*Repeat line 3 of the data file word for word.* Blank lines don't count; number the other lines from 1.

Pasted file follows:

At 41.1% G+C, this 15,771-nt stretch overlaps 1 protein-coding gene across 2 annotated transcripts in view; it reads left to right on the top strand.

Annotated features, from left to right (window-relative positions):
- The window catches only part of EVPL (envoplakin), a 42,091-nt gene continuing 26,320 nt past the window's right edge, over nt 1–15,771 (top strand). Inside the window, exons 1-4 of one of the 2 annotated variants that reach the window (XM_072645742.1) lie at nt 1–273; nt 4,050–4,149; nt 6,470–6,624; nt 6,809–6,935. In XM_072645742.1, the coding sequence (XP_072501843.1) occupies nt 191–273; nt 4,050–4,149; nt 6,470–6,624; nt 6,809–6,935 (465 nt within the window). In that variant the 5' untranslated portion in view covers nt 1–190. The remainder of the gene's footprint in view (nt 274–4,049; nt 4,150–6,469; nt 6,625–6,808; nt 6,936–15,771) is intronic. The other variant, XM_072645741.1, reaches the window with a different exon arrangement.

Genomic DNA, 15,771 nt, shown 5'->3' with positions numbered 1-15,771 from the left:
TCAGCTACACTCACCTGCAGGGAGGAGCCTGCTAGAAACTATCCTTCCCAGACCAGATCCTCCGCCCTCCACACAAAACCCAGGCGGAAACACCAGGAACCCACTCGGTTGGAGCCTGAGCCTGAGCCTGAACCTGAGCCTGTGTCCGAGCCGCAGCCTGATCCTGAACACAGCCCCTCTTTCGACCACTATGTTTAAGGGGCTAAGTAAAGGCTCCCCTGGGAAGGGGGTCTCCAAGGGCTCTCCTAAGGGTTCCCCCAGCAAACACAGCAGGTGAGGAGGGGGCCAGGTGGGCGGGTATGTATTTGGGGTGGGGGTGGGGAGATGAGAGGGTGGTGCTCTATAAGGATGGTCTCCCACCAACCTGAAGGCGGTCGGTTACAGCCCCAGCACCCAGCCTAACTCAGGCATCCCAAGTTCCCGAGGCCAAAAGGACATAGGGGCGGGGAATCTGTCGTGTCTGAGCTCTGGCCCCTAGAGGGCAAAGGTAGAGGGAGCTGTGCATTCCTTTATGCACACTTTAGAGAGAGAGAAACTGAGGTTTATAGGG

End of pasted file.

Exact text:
- The window catches only part of EVPL (envoplakin), a 42,091-nt gene continuing 26,320 nt past the window's right edge, over nt 1–15,771 (top strand). Inside the window, exons 1-4 of one of the 2 annotated variants that reach the window (XM_072645742.1) lie at nt 1–273; nt 4,050–4,149; nt 6,470–6,624; nt 6,809–6,935. In XM_072645742.1, the coding sequence (XP_072501843.1) occupies nt 191–273; nt 4,050–4,149; nt 6,470–6,624; nt 6,809–6,935 (465 nt within the window). In that variant the 5' untranslated portion in view covers nt 1–190. The remainder of the gene's footprint in view (nt 274–4,049; nt 4,150–6,469; nt 6,625–6,808; nt 6,936–15,771) is intronic. The other variant, XM_072645741.1, reaches the window with a different exon arrangement.